Pat R Ellery Pat R Ellery - 5 months ago 15
Python Question

sqlalchemy date error. Argument 'arg' is expected STR but got INT

I have a database schema (which i cannot change) with dates. they are defined as:

+---------------------+------------------+------+-----+---------+----------------+
| Field | Type | Null | Key | Default | Extra |
+---------------------+------------------+------+-----+---------+----------------+
| id | int(11) unsigned | NO | PRI | NULL | auto_increment |
...
| access_date | int(10) unsigned | NO | | 0 | |
+---------------------+------------------+------+-----+---------+----------------+


now, my model as this as defined:

from sqlalchemy import Column, ForeignKey, Integer, String
from sqlalchemy.ext.declarative import declarative_base
Base = declarative_base()

class logme(Base):

id_ = Column(Integer, primary_key=True)
...
access_date = Column(Integer, nullable=False, server_default=0)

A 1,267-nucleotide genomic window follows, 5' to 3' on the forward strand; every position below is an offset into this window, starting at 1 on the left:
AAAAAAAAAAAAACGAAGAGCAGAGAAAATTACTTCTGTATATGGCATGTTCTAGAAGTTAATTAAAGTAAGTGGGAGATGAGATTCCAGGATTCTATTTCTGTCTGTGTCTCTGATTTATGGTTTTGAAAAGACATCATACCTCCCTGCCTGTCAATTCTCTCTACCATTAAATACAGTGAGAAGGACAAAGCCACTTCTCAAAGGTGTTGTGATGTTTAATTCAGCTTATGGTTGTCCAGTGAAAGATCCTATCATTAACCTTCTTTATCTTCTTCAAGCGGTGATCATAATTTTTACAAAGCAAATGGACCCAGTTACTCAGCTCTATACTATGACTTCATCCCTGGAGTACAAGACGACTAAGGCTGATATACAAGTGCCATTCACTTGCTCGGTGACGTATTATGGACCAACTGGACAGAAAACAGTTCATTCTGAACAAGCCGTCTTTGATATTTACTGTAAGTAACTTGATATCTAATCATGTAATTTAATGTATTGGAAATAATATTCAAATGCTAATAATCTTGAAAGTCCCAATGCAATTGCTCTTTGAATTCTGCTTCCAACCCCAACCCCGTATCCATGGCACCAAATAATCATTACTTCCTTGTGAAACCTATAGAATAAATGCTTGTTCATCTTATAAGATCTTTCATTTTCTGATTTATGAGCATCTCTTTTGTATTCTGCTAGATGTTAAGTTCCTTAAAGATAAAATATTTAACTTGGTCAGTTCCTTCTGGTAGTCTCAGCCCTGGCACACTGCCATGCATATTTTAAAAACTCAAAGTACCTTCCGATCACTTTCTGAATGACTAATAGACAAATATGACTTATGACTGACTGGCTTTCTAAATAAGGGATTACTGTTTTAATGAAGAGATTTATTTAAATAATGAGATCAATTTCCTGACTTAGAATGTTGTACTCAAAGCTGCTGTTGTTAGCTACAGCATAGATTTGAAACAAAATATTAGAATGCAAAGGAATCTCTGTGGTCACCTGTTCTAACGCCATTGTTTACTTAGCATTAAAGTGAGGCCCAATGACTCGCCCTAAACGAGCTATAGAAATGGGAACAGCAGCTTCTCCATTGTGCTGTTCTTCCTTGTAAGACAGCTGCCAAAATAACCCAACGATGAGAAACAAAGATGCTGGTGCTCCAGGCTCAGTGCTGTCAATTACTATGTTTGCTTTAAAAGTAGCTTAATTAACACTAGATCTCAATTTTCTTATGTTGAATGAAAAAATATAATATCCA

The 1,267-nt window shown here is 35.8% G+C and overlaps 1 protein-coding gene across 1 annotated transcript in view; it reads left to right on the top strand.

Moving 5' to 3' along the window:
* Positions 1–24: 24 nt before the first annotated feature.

When i load the model i get this error:

sqlalchemy.exc.ArgumentError: Argument 'arg' is expected to be one of type '<class 'str'>' or '<class 'sqlalchemy.sql.elements.ClauseElement'>' or '<class 'sqlalchemy.sql.elements.TextClause'>', got '<class 'int'>'


if I comment out the access_date everything works fine

Answer

Maybe this will help? (http://docs.sqlalchemy.org/en/rel_1_0/core/defaults.html)

Scalar Defaults

The simplest kind of default is a scalar value used as the default value of a column:

Table("mytable", meta, Column("somecolumn", Integer, default=12) ) Above, the value “12” will be bound as the column value during an INSERT if no other value is supplied.

You are using server_default parameter

server_default=0

which is explained here

Server Side Defaults¶

A variant on the SQL expression default is the server_default, which gets placed in the CREATE TABLE statement during a create() operation:

t = Table('test', meta, Column('abc', String(20), server_default='abc'), Column('created_at', DateTime, server_default=text("sysdate")) ) A create call for the above table will produce:

CREATE TABLE test ( abc varchar(20) default 'abc', created_at datetime default sysdate ) The behavior of server_default is similar to that of a regular SQL default; if it’s placed on a primary key column for a database which doesn’t have a way to “postfetch” the ID, and the statement is not “inlined”, the SQL expression is pre-executed; otherwise, SQLAlchemy lets the default fire off on the database side normally.